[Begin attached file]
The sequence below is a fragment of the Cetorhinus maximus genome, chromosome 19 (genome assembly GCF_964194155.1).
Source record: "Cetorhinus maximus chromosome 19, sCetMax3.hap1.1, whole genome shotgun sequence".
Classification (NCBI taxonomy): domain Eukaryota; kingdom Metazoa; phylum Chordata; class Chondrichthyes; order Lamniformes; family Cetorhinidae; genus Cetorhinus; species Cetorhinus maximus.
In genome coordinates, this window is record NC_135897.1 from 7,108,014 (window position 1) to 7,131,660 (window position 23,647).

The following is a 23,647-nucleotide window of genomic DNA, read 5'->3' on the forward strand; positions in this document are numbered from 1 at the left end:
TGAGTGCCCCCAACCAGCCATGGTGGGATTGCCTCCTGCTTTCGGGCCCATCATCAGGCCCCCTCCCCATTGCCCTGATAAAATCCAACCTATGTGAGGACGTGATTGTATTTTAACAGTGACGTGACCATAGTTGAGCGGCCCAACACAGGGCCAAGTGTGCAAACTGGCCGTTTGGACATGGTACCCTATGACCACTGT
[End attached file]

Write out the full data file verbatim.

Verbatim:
The sequence below is a fragment of the Cetorhinus maximus genome, chromosome 19 (genome assembly GCF_964194155.1).
Source record: "Cetorhinus maximus chromosome 19, sCetMax3.hap1.1, whole genome shotgun sequence".
Classification (NCBI taxonomy): domain Eukaryota; kingdom Metazoa; phylum Chordata; class Chondrichthyes; order Lamniformes; family Cetorhinidae; genus Cetorhinus; species Cetorhinus maximus.
In genome coordinates, this window is record NC_135897.1 from 7,108,014 (window position 1) to 7,131,660 (window position 23,647).

The following is a 23,647-nucleotide window of genomic DNA, read 5'->3' on the forward strand; positions in this document are numbered from 1 at the left end:
TGAGTGCCCCCAACCAGCCATGGTGGGATTGCCTCCTGCTTTCGGGCCCATCATCAGGCCCCCTCCCCATTGCCCTGATAAAATCCAACCTATGTGAGGACGTGATTGTATTTTAACAGTGACGTGACCATAGTTGAGCGGCCCAACACAGGGCCAAGTGTGCAAACTGGCCGTTTGGACATGGTACCCTATGACCACTGT